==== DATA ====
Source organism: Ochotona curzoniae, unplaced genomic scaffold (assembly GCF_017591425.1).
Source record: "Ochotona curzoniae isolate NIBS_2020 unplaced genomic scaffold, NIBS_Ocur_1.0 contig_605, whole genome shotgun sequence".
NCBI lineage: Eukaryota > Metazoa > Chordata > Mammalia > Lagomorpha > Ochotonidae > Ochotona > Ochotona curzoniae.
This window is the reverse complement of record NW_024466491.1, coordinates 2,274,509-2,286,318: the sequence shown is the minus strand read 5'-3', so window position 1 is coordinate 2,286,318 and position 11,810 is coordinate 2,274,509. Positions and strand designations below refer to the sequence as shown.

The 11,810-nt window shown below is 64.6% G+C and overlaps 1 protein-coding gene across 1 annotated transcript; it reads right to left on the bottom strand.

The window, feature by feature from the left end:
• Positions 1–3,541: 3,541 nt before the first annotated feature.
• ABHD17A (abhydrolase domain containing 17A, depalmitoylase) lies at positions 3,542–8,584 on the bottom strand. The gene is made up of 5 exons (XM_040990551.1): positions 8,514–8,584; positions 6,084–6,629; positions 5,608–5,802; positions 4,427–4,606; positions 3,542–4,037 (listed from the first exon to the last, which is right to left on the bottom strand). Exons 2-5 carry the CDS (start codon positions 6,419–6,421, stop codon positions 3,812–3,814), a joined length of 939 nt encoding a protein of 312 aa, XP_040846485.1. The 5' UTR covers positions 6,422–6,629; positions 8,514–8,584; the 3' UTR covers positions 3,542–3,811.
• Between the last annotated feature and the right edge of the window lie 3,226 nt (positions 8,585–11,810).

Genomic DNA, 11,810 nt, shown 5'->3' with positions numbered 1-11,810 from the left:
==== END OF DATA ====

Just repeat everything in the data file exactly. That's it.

Source organism: Ochotona curzoniae, unplaced genomic scaffold (assembly GCF_017591425.1).
Source record: "Ochotona curzoniae isolate NIBS_2020 unplaced genomic scaffold, NIBS_Ocur_1.0 contig_605, whole genome shotgun sequence".
NCBI lineage: Eukaryota > Metazoa > Chordata > Mammalia > Lagomorpha > Ochotonidae > Ochotona > Ochotona curzoniae.
This window is the reverse complement of record NW_024466491.1, coordinates 2,274,509-2,286,318: the sequence shown is the minus strand read 5'-3', so window position 1 is coordinate 2,286,318 and position 11,810 is coordinate 2,274,509. Positions and strand designations below refer to the sequence as shown.

The 11,810-nt window shown below is 64.6% G+C and overlaps 1 protein-coding gene across 1 annotated transcript; it reads right to left on the bottom strand.

The window, feature by feature from the left end:
• Positions 1–3,541: 3,541 nt before the first annotated feature.
• ABHD17A (abhydrolase domain containing 17A, depalmitoylase) lies at positions 3,542–8,584 on the bottom strand. The gene is made up of 5 exons (XM_040990551.1): positions 8,514–8,584; positions 6,084–6,629; positions 5,608–5,802; positions 4,427–4,606; positions 3,542–4,037 (listed from the first exon to the last, which is right to left on the bottom strand). Exons 2-5 carry the CDS (start codon positions 6,419–6,421, stop codon positions 3,812–3,814), a joined length of 939 nt encoding a protein of 312 aa, XP_040846485.1. The 5' UTR covers positions 6,422–6,629; positions 8,514–8,584; the 3' UTR covers positions 3,542–3,811.
• Between the last annotated feature and the right edge of the window lie 3,226 nt (positions 8,585–11,810).

Genomic DNA, 11,810 nt, shown 5'->3' with positions numbered 1-11,810 from the left: